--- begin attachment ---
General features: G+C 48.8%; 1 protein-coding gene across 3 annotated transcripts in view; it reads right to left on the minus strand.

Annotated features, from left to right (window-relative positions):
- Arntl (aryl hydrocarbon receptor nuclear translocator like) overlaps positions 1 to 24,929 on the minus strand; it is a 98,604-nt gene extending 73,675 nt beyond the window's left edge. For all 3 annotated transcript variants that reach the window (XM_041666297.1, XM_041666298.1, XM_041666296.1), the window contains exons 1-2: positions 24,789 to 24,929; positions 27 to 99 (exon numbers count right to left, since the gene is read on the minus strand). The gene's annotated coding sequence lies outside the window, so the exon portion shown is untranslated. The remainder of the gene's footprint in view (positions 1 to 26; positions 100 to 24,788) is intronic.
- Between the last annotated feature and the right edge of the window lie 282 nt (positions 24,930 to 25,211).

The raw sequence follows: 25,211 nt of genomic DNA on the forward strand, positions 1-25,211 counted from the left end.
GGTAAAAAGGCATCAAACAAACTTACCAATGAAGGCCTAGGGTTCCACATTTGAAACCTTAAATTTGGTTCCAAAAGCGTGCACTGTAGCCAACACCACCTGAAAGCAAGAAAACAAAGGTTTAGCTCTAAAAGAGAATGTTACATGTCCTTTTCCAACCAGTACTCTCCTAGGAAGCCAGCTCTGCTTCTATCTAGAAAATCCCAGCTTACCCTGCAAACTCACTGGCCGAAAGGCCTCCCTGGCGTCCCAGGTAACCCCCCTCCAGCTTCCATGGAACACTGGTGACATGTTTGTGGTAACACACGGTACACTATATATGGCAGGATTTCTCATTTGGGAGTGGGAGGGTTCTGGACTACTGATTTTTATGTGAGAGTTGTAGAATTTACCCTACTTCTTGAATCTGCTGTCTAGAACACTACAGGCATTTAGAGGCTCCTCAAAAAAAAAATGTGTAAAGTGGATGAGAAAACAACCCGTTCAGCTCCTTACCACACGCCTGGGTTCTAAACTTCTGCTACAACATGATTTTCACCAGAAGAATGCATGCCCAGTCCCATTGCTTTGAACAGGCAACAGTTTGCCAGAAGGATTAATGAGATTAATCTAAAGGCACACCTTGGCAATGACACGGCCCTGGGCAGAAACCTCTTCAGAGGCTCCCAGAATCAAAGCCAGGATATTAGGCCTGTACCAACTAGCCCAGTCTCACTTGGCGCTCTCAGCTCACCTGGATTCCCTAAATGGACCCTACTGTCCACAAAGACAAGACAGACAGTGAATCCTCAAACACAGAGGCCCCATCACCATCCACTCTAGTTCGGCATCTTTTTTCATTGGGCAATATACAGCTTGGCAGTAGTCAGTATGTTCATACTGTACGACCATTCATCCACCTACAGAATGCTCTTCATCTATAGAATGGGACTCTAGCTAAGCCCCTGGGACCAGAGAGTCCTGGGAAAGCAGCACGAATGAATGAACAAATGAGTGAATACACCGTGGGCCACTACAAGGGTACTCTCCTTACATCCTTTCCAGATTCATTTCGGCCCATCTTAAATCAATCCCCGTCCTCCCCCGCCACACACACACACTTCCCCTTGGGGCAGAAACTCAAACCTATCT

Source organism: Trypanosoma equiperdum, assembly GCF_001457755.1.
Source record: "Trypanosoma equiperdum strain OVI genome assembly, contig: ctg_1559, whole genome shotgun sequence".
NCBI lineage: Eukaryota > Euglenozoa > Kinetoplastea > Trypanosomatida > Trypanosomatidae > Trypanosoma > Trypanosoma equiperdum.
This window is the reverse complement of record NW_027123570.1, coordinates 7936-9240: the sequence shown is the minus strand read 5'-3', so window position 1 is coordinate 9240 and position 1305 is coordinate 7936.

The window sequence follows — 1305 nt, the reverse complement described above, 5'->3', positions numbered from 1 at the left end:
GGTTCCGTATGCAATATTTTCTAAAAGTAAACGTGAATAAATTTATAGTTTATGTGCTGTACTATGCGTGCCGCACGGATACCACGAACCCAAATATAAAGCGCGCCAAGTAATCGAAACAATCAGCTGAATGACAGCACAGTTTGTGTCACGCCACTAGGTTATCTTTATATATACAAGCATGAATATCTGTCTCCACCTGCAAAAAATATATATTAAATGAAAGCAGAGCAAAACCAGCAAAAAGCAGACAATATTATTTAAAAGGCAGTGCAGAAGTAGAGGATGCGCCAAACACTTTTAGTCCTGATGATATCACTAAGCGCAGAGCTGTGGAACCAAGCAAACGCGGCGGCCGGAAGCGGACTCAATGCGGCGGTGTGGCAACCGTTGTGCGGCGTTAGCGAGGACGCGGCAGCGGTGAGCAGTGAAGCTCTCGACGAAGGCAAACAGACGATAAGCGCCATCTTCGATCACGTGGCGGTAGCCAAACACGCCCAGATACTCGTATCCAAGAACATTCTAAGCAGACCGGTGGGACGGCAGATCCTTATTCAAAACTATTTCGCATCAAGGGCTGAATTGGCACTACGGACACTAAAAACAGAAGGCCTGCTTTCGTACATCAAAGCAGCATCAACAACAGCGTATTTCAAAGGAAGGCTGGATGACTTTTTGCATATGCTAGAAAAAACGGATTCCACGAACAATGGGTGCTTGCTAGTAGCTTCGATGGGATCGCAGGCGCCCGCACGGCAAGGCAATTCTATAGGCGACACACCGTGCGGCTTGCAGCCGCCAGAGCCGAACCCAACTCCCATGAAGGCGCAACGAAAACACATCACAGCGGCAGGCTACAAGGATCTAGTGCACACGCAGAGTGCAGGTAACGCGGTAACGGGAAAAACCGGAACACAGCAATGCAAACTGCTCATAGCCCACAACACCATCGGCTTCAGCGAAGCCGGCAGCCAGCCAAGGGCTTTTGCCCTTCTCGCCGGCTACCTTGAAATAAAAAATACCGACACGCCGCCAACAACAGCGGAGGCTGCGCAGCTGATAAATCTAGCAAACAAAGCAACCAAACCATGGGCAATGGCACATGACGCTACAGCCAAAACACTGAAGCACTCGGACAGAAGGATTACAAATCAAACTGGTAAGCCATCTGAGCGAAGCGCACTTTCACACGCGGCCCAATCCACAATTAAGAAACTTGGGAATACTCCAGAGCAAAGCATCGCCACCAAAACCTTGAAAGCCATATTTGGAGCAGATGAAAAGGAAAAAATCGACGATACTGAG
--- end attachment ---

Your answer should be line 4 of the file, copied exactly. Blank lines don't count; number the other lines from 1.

- Between the last annotated feature and the right edge of the window lie 282 nt (positions 24,930 to 25,211).